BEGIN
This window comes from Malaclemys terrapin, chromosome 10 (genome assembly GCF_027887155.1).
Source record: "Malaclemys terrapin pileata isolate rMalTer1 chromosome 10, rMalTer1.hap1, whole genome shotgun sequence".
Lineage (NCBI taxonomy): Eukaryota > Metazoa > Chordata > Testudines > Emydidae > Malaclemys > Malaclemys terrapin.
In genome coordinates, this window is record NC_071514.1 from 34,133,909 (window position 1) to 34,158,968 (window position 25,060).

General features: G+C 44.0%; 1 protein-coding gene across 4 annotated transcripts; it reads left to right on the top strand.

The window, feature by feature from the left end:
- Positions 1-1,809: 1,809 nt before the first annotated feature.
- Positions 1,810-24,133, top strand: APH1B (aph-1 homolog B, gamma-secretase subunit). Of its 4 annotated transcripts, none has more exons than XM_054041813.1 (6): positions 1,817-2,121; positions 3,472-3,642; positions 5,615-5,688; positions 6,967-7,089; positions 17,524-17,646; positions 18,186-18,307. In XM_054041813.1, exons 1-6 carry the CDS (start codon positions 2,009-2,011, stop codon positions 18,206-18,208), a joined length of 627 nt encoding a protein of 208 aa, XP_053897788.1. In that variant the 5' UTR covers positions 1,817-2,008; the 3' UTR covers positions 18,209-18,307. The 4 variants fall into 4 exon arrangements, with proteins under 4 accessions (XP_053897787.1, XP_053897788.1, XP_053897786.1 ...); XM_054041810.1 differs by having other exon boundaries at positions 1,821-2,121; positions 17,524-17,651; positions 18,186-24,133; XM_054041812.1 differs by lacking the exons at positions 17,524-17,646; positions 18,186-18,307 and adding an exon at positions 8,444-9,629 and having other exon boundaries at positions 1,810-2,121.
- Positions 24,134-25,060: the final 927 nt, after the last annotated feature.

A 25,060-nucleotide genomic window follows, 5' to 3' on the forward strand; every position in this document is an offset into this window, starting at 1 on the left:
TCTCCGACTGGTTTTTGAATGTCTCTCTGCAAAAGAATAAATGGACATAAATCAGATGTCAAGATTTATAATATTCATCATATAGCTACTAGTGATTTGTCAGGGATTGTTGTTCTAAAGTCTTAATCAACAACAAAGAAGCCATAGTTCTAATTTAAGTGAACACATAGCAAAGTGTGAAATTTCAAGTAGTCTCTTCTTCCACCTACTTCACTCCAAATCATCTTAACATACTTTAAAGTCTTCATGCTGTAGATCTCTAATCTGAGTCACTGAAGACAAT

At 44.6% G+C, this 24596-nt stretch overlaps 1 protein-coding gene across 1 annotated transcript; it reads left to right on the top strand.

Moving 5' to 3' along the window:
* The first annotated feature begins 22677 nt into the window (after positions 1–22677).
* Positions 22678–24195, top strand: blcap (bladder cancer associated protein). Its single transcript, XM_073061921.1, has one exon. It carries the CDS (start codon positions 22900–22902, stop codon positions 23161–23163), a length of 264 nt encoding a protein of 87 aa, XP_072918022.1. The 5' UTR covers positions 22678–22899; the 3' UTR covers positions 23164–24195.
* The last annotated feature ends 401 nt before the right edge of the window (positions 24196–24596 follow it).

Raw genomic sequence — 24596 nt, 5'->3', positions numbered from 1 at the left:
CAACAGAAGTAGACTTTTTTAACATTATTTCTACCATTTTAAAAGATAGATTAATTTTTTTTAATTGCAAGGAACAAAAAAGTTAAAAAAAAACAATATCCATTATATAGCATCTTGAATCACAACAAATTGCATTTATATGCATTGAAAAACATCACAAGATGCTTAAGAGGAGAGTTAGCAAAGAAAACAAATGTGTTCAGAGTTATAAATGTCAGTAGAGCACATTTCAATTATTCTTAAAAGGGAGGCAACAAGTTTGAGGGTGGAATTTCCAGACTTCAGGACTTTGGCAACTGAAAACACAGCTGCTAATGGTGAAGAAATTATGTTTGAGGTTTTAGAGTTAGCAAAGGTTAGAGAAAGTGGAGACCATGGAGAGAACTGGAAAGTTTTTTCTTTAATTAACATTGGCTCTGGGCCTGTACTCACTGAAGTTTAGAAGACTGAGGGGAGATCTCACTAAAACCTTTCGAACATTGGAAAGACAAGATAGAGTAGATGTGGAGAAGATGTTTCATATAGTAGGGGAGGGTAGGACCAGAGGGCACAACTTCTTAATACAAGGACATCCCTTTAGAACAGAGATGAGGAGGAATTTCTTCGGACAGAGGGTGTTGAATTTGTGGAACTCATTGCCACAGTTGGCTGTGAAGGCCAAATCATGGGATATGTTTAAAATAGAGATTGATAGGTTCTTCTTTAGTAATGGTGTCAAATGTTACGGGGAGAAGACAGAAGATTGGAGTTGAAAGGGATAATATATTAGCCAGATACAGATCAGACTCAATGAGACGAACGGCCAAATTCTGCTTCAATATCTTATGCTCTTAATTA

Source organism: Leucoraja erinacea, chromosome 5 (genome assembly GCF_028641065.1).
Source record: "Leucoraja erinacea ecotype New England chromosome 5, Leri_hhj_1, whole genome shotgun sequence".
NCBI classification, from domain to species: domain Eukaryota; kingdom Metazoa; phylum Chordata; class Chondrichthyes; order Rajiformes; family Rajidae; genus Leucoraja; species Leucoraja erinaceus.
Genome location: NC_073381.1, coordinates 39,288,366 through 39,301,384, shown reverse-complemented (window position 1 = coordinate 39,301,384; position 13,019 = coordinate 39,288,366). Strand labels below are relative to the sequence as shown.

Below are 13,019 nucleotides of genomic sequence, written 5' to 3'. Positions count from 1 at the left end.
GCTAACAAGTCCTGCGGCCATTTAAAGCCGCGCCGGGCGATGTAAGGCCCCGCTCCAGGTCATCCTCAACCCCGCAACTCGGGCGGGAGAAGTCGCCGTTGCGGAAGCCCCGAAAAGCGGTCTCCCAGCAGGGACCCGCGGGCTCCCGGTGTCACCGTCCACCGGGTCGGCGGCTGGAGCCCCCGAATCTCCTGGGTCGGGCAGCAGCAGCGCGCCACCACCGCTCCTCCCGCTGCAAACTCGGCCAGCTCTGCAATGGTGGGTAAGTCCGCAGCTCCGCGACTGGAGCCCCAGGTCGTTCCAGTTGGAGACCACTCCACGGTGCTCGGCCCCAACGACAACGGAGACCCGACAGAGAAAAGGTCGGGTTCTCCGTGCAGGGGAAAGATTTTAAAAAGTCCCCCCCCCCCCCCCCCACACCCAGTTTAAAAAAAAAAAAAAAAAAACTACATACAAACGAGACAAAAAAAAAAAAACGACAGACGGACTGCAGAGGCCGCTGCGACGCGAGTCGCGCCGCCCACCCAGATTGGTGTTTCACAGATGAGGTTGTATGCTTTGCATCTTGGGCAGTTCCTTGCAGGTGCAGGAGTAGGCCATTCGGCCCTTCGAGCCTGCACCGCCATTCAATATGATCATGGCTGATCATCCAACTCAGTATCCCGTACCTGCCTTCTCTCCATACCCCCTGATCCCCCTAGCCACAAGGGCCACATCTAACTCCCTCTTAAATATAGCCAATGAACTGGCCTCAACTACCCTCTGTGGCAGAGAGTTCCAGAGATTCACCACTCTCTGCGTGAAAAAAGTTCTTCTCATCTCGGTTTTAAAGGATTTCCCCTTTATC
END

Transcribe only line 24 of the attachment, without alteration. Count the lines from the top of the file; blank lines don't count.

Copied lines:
GCTAACAAGTCCTGCGGCCATTTAAAGCCGCGCCGGGCGATGTAAGGCCCCGCTCCAGGTCATCCTCAACCCCGCAACTCGGGCGGGAGAAGTCGCCGTTGCGGAAGCCCCGAAAAGCGGTCTCCCAGCAGGGACCCGCGGGCTCCCGGTGTCACCGTCCACCGGGTCGGCGGCTGGAGCCCCCGAATCTCCTGGGTCGGGCAGCAGCAGCGCGCCACCACCGCTCCTCCCGCTGCAAACTCGGCCAGCTCTGCAATGGTGGGTAAGTCCGCAGCTCCGCGACTGGAGCCCCAGGTCGTTCCAGTTGGAGACCACTCCACGGTGCTCGGCCCCAACGACAACGGAGACCCGACAGAGAAAAGGTCGGGTTCTCCGTGCAGGGGAAAGATTTTAAAAAGTCCCCCCCCCCCCCCCCCACACCCAGTTTAAAAAAAAAAAAAAAAAAACTACATACAAACGAGACAAAAAAAAAAAAACGACAGACGGACTGCAGAGGCCGCTGCGACGCGAGTCGCGCCGCCCACCCAGATTGGTGTTTCACAGATGAGGTTGTATGCTTTGCATCTTGGGCAGTTCCTTGCAGGTGCAGGAGTAGGCCATTCGGCCCTTCGAGCCTGCACCGCCATTCAATATGATCATGGCTGATCATCCAACTCAGTATCCCGTACCTGCCTTCTCTCCATACCCCCTGATCCCCCTAGCCACAAGGGCCACATCTAACTCCCTCTTAAATATAGCCAATGAACTGGCCTCAACTACCCTCTGTGGCAGAGAGTTCCAGAGATTCACCACTCTCTGCGTGAAAAAAGTTCTTCTCATCTCGGTTTTAAAGGATTTCCCCTTTATC